In order to achieve the above objects according to the present invention, a storage node precharge circuit is provided by which a high storage node data level is first written into a cell from a source other than a bit line. Subsequently, if required, a low storage node data level is written via a bit line. Thus, the magnitude of the storage node voltage swing is made independent of the magnitude of the bit line voltage swing. A give DRAM design can then be optimized independently for high stored voltage and low bit line charge consumption.
FIG. 1 is a schematic circuit diagram showing a first embodiment of a dynamic memory device according to the present invention.
FIG. 2a is a top view of one physical layout of a portion of the circuit diagram of FIG. 1.
FIG. 2b is a simplified constructional cross section from FIG. 2a.
FIGS. 3(a--f) is a first example of operating waveforms for the memory device of FIG. 1.
FIGS. 4(a-f) to 6(a-f) are additional examples of operating waveforms for the memory device of FIG. 1.
FIG. 7 is a schematic circuit diagram showing a second embodiment of a dynamic memory device according to the present invention.
FIG. 8a is a top view of one physical layout of a protion of the circuit diagram of FIG. 7.
FIG. 8b is a simplified constructional cross section from FIG. 8a.
FIGS. 9(a-f) and 10(a-f) are examples of operating waveforms for the memory device of FIG. 7.
21 conventional one transistor dynamic memory cell
22 sense amplifier
23 reference cell
24 bit line
25 access word line
27 precharge word line
28 plate line
29 precharge voltage line
30 storage node precharge circuit
40 conventional thick dielectric isolation region
41 storage node plate
42 bit line contact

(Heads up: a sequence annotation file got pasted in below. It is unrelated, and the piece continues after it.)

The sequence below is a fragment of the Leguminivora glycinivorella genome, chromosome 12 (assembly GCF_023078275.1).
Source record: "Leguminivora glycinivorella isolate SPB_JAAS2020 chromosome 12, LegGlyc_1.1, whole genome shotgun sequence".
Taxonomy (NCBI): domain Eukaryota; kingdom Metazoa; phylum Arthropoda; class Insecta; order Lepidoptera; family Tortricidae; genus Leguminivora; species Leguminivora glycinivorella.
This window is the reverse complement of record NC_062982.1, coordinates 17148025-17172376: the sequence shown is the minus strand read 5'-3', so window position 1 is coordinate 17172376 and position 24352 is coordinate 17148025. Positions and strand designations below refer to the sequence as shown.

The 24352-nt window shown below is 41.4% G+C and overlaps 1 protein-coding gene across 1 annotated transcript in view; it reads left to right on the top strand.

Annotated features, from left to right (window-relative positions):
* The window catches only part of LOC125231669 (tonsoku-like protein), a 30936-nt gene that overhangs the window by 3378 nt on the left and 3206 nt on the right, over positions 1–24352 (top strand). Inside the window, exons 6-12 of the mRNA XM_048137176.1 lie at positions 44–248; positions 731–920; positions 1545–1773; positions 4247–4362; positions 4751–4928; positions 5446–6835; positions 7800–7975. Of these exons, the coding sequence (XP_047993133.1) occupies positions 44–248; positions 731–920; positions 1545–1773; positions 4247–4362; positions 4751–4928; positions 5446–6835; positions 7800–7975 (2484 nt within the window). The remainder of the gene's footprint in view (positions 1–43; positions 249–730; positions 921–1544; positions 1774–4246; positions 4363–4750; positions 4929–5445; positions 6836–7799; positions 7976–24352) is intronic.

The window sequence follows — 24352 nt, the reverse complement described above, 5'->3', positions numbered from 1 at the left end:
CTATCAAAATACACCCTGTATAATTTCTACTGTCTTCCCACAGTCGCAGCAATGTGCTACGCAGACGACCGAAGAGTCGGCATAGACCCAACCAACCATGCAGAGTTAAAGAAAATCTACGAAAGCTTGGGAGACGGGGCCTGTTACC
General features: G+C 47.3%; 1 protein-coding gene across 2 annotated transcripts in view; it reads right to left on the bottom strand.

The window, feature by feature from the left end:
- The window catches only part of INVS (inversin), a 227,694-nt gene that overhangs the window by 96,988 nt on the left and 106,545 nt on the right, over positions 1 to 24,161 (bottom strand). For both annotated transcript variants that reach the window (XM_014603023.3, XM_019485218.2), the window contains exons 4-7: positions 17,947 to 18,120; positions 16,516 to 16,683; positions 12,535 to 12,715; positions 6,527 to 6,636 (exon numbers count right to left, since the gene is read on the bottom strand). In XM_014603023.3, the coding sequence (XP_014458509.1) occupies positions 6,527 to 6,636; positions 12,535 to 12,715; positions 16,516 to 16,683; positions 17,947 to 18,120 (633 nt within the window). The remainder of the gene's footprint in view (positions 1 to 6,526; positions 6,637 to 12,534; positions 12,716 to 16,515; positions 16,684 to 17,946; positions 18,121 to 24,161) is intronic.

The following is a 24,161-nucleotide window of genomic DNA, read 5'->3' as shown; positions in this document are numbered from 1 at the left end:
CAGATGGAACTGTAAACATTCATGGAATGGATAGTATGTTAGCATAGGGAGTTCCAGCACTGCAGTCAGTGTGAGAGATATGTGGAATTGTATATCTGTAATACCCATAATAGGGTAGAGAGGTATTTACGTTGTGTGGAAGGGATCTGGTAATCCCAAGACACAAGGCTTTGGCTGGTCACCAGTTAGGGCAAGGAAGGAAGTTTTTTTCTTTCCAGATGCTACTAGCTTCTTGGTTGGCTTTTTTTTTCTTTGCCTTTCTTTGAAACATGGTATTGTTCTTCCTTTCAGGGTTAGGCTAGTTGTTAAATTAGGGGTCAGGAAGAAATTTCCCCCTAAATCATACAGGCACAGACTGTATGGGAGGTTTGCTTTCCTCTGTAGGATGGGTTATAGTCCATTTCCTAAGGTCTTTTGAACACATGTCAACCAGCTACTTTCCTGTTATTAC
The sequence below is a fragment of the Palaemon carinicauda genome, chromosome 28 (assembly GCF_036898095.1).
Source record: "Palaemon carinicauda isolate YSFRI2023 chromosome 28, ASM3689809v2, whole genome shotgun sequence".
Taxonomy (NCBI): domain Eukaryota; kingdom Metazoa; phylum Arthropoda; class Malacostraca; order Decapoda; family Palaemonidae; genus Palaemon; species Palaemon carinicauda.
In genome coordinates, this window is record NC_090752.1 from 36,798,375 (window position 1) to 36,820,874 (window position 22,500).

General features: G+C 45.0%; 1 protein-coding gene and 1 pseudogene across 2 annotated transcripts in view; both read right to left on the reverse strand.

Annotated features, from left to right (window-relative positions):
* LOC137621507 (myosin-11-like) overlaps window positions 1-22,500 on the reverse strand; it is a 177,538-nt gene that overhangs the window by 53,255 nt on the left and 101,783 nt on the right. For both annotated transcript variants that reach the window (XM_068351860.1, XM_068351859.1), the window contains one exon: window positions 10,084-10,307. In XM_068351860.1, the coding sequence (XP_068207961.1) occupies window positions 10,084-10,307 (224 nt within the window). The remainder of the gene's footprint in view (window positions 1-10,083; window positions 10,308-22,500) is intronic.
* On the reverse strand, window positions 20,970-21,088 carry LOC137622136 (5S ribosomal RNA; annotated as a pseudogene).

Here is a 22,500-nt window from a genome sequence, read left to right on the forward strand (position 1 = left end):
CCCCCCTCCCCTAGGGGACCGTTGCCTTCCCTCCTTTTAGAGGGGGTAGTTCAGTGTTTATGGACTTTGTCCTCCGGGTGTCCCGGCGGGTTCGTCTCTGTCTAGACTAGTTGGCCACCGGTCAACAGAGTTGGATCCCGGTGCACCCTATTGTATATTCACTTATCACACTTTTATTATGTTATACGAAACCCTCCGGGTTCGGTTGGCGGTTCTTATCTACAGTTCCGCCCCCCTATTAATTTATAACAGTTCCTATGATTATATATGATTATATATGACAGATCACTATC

43 storage node contact
44 conductive connection between N and P type diffusions
45 isolation trench
46 isolation trench filler material
47 isolation trench dielectric liner
48 dielectric between conductive elements
50 semiconductor region
FIG. 1 shows a first embodiment of the dynamic memory according to the present invention. Conventional one transistor dynamic memory cells 21 are in an array having bit lines 24 and access word lines 25. Each bit line is serviced by a reference cell 23 and a sense amplifier 22. Those skilled in the art will recognize FIG. 1 depicts the sense amplifiers and left half of a complete array of cells. A mirror image half array of memory cells and reference cells, not shown, is understood to exist to the right of the sense amplifiers. The storage node capacitor reference plates are integral with the plate lines 28 and connected to either a fixed reference potential or an actively driven voltage source, depending on the mode of operation as explained later. A storage node precharge circuit 30 having a precharge transistor is connected to each memory cell. It is operated by a precharge word line 27 and a precharge voltage line 29. For simplicity, reference cells 23 are assumed herein to be similar to memory cells 21, but of half the storage capacitance, and also served by storage node precharge circuits, but they may be of any other suitable design and operation.